Many anime theatrical features based upon popular TV series offer impressive visuals, but stories that are hard to follow by viewers who are not familiar with the TV series and characters. Shojo Kakumei Utena (translated in the Japanese series into French as La Fillette Revolutionnaire Utena) carries this to extremes. The TV series itself (39 half-hour episodes, April 2 to December 24, 1997) was so surrealistic that American fans compared it to Patrick McGoohan's cult favorite The Prisoner, in presenting an imaginative and suspenseful drama around a protagonist imprisoned in a bizarre, luxurious but unexplained community. Utena Tenjou is just entering the Ohtori Academy, apparently an exclusive city-sized high school of soaring towers smothered in rose gardens. Most of the girls dress in frilly schoolgirl uniforms, while the Student Council (male and female) wear 18th century military officers' uniforms styled upon the courtiers at Louis XVI's Versailles. Admission to the Student Council is by membership in the Academy's Fencing Club. The best duelist wins the symbolic title of fiance to the Rose Bride, the sister (Anthy) of the Academy's unseen young Headmaster Akio Himemiya. The arrogant boys on the Council abuse Anthy. The tomboyish Utena duels for the title, at first just to free Anthy from abuse, but as the story progresses their friendship takes on lesbian overtones. Utena is always overflowing with cryptic dialogue amidst imagery of roses, the Versailles court, Tarot cards (notably the chariot evolving into the modern sports cars fancied by the effete "Prince" Akio), impossibly attenuated towers stretching to Heaven, Indonesian shadow puppetry, and more; overlaid with portentous hints about the need to revolutionize the world. The Student Council's goal, endlessly repeated (in French), is: "If it cannot break out of its shell, the chick will die without ever being born. We are the chick, the World is our egg. If we do not crack the World's shell, we will die without truly being born. Smash the World's shell...For the Revolution of the World!" The movie (Revolutionary Girl Utena: The Adolescence of Utena is the actual Japanese title, animated by J.C. Staff, released August 14, 1999) condenses this into an abstract semi-religious allegory, with the Academy as a womb that needs the pampered students to break out or eventually die stillborn. Even critics who complain that the story is incomprehensible agree that Ikuhara's direction and the graphics (character designs by Shinya Hasegawa, based upon the original comic book art of Chiho Saito) are so stunning that this should not be missed. The swooping angular panoramas around the rose-emblemed ethereal campus sometimes looks like a robotic multiplane camera running berserk, but they are always impressive. The character interaction remains gripping even if you are never sure just who the characters are. Utena is an excellent example of anime's "any given scene would look beautiful as a framed still picture" allure. (Just don't ask about the Carwash of the Gods...)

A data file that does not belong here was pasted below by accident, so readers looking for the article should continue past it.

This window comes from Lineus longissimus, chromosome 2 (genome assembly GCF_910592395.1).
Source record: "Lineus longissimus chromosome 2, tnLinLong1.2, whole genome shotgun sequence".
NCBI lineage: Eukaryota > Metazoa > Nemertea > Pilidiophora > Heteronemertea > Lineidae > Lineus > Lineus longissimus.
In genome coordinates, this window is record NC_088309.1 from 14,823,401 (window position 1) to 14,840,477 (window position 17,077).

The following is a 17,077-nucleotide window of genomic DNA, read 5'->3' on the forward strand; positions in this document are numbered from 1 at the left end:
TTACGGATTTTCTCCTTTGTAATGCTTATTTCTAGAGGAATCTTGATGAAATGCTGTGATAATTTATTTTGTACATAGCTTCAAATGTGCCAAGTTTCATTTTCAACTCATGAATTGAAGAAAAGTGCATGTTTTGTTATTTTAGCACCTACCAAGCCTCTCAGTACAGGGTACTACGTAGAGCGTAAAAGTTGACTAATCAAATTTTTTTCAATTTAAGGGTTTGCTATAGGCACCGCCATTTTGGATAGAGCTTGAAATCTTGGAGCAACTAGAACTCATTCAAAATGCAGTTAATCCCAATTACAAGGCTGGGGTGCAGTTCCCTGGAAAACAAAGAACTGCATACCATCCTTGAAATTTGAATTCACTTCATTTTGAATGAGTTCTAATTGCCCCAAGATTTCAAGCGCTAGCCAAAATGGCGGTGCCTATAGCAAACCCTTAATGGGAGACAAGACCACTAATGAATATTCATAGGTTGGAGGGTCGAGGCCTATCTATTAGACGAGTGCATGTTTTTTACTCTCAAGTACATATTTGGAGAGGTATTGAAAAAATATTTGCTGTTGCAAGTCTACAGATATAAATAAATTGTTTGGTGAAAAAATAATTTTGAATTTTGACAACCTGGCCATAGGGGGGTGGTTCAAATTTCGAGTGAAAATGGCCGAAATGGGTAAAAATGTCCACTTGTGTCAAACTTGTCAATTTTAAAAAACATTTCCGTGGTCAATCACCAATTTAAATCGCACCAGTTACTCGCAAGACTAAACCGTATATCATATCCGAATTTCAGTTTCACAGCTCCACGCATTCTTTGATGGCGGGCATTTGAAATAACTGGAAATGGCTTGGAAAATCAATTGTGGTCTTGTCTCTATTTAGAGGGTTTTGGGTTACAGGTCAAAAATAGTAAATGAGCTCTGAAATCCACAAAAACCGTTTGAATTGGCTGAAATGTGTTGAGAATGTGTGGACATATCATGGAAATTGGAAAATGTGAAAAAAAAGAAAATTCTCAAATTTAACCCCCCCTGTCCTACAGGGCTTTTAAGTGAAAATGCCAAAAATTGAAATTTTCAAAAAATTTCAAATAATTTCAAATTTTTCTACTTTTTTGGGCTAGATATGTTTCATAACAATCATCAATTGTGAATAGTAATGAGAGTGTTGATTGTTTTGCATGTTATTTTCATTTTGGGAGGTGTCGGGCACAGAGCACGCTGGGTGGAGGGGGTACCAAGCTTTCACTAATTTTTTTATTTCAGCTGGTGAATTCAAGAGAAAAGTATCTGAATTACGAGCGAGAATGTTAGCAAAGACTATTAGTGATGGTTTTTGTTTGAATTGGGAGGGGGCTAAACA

The next two reviews are of separate TV series, but both were aimed at adolescents and were broadcast on Wednesdays at 6:30 pm on Japan's WOWOW-TV satellite channel. NieA_7, 13 episodes from April 26 through July 19, 2000, was followed immediately by Hand Maid May, 10 episodes from July 26 through September 27, 2000. The two show different ways that anime humor is being targeted for today's age 13-and-up TV viewers.